Teaching the limits of technology through iPad usage in seminars Dr Rachel Bright 

Presentation can be found here

This paper will draw on recent pedagogical developments relating to using tablets in classroom learning environments as an integrated part of seminar interaction. It will demonstrate how iPad activities can encourage active and collaborative learning, both of which have been shown to improve academic performance (Kuh 2005, Prince 2004). This paper will specifically focus on sessions within History at Keele in 2014 and 2016, demonstrating how the technologies were used to improve student interaction, especially through group work and presentations, as well as how the iPads improved the class participation of students with a range of disabilities. As Rice (2011, para.3-4) has shown, ‘iPads increase engagement and collaboration, acting as a facilitator for more easily sharing information.’ However, this paper will also reflect on the limitations of using such technologies, which unexpectedly became evident during group work in these classes. A comparison was made between groups with iPads and those without; and occasionally the iPads proved a distraction, with worse outcomes. Rather than demonstrating that iPad use should be discontinued, however, the results subverted student expectations about using new technologies in a learning environment, constructively enabling them to reappraise how they approach research at university-level. 

Sustainability education at Keele; what do you think? Dr Zoe Robinson 

Presentation can be found here

This talk will present material from a staff (2013) and student (2015) university-wide survey looking at staff and student attitudes towards sustainability. It considers how staff and students conceptualize sustainability at Keele, how relevant they see it to their discipline, how they would like to see it implemented, and the impact that sustainability education work at Keele has had on the sustainability attributes of students from different disciplines. This data can inform future directions of education for sustainability work within the institution, and in particular highlights the importance of considering different approaches for different disciplines. 

Scrolling’ to map texts, cross academic conceptual thresholds and access the ‘critical’ reading portal Ms Angela Rhead

An example of scrolling can be found here

Interested in increasing students’ active and critical engagement with texts, I have been frustrated by attempts to move beyond the “scan the abstract” technique for the initial stages of reading, where criticality can be said to begin. Inspired by Middlebrook’s (1994) discussions on the benefits of creating scrolls from selected sources to explore reading processes collaboratively, and beginning with Y2 Music students, I experimented with scrolls to ‘map’ texts to precede (or circumvent) narrative reading. Twelve feet of a journal article, ten students and several marker pens later, scrolling appeared to increase students’, “dialogic engagement with the text “(Abbott, 2013, p.198) and uncover the easily recognisable but difficult to explain intuitive practices of confident academic readers (Moore, 2013); imperfect but profoundly improved, this year I have extended the experiment to a range of disciplines at undergraduate and postgraduate levels. One key finding is students’ widespread lack of understanding of the purpose of academic reading, a ‘conceptual threshold’ (Wisker and Robinson, 2009) that, unlike discipline-specific ‘threshold concepts’, describes epistemological cross-disciplinary concepts that require criticality on the part of the reader. A discussion of the emerging findings of this experiment provides the potential to focus on a significant aspect of higher learning that frustrates both students and academic staff.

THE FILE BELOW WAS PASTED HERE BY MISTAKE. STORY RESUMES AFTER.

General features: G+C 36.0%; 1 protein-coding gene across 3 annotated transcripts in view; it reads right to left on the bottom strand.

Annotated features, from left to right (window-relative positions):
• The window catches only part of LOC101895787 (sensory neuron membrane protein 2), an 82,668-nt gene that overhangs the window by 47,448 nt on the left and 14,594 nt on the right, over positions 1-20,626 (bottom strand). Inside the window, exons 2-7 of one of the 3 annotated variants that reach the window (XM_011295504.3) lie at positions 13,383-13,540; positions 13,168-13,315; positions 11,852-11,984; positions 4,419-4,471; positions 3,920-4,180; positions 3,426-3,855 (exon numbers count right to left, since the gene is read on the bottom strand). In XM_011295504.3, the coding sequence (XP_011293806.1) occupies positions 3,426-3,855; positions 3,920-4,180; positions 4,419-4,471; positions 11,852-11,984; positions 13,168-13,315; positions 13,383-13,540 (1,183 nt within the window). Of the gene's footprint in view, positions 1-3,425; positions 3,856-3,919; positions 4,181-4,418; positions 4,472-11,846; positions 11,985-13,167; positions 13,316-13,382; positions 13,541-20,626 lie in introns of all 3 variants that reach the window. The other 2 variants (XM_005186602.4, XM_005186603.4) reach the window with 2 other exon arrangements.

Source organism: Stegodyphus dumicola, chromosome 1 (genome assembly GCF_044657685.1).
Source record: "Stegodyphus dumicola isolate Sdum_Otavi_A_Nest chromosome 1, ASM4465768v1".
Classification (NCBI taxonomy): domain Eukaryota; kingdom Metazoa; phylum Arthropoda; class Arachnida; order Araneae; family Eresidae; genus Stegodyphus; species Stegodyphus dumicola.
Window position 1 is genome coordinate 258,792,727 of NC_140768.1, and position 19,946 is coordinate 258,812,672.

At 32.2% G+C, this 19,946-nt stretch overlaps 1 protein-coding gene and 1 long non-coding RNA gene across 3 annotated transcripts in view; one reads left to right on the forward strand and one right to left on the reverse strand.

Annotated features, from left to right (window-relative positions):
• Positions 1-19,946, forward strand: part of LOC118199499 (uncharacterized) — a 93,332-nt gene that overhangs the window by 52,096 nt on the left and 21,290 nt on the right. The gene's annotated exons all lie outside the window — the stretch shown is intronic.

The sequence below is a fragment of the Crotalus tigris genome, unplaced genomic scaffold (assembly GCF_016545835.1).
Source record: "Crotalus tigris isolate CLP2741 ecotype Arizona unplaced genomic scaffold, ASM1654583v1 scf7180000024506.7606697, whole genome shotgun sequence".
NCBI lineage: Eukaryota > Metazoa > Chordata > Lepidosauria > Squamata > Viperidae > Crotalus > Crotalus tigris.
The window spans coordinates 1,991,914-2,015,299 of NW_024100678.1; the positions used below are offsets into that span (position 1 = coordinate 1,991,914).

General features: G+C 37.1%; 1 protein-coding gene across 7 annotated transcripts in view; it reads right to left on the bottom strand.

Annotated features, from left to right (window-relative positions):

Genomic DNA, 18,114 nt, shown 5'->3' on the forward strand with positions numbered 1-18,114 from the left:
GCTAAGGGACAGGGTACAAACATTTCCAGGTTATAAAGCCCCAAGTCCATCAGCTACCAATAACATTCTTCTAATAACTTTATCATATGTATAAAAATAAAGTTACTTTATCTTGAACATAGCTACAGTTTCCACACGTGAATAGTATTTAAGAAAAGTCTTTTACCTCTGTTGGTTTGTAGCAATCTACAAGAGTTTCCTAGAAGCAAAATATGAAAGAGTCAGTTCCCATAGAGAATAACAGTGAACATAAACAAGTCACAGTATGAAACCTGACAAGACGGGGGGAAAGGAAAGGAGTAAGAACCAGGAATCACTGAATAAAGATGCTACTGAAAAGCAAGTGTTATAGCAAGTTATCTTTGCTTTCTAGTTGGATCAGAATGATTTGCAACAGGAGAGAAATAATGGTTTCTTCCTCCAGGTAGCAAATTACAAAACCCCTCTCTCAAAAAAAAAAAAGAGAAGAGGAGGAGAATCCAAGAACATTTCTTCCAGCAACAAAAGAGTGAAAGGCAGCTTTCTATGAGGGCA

Developing critical writing skills; a patchwork tour de force Ms Sara Morris 

Presentation can be found here

Aim: To develop confidence and a requisite academic skill set for level 7 in a disparate graduate cohort The ‘patchwork text' assignment commences at the start of the MSc Nursing programme and is gradually assembled during the course of an eight month module to meets all the learning outcomes. Winter (2003) suggests a Patchwork text approach as useful to creatively explore concepts. The assessment consists of a variety of formative short ‘patches’, using a range of written approaches (e.g. reflective account, annotated biography, report) each of which is complete in itself. These patches are developed around a theme (e.g. frailty) to ensure the overall unity of these component sections. Although the theme is planned in advance the work is finalised retrospectively, drawing on formative feedback, feed forward, discussion and peer review. The final assessment is complete when the revised ‘patches’ are 'stitched' together’ with a critical reflective commentary. So why this approach? The MSc Nursing is a fast track programme that recruits from a wide range of graduate disciplines, all of whom are new to the Nursing profession. The use of formative patches and a range of feedback mechanisms have been instrumental in supporting and upskilling the cohort to construct new knowledge that builds on previous learning (Matt, 2000) and introduces and the required academic skills in an accelerated manner to Masters Level. The opportunity for critical reflection in both the discussions and the ‘stitching’ has demonstrated a deeper level of understanding of complex and multi-dimensional areas of nursing practice.